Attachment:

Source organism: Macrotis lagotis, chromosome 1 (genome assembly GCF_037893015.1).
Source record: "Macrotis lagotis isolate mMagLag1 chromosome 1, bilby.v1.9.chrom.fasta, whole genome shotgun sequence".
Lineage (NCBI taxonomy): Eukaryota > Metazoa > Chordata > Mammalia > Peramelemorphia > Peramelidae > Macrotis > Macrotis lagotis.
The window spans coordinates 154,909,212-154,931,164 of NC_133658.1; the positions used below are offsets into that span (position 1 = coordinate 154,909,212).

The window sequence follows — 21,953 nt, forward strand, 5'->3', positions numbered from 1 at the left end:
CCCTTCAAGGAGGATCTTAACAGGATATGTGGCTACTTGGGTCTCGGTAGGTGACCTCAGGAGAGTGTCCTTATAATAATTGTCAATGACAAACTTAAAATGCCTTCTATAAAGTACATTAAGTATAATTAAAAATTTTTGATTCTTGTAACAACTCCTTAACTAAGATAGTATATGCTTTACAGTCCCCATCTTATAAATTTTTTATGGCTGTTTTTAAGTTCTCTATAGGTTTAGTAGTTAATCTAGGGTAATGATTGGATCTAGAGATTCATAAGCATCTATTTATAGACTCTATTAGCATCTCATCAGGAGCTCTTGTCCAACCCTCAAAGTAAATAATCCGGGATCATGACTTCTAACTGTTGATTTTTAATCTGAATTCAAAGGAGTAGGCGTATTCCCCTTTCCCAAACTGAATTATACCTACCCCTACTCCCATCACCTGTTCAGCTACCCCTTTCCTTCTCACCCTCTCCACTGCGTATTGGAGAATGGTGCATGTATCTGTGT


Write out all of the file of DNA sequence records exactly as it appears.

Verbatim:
Source organism: Macrotis lagotis, chromosome 1 (genome assembly GCF_037893015.1).
Source record: "Macrotis lagotis isolate mMagLag1 chromosome 1, bilby.v1.9.chrom.fasta, whole genome shotgun sequence".
Lineage (NCBI taxonomy): Eukaryota > Metazoa > Chordata > Mammalia > Peramelemorphia > Peramelidae > Macrotis > Macrotis lagotis.
The window spans coordinates 154,909,212-154,931,164 of NC_133658.1; the positions used below are offsets into that span (position 1 = coordinate 154,909,212).

The window sequence follows — 21,953 nt, forward strand, 5'->3', positions numbered from 1 at the left end:
CCCTTCAAGGAGGATCTTAACAGGATATGTGGCTACTTGGGTCTCGGTAGGTGACCTCAGGAGAGTGTCCTTATAATAATTGTCAATGACAAACTTAAAATGCCTTCTATAAAGTACATTAAGTATAATTAAAAATTTTTGATTCTTGTAACAACTCCTTAACTAAGATAGTATATGCTTTACAGTCCCCATCTTATAAATTTTTTATGGCTGTTTTTAAGTTCTCTATAGGTTTAGTAGTTAATCTAGGGTAATGATTGGATCTAGAGATTCATAAGCATCTATTTATAGACTCTATTAGCATCTCATCAGGAGCTCTTGTCCAACCCTCAAAGTAAATAATCCGGGATCATGACTTCTAACTGTTGATTTTTAATCTGAATTCAAAGGAGTAGGCGTATTCCCCTTTCCCAAACTGAATTATACCTACCCCTACTCCCATCACCTGTTCAGCTACCCCTTTCCTTCTCACCCTCTCCACTGCGTATTGGAGAATGGTGCATGTATCTGTGT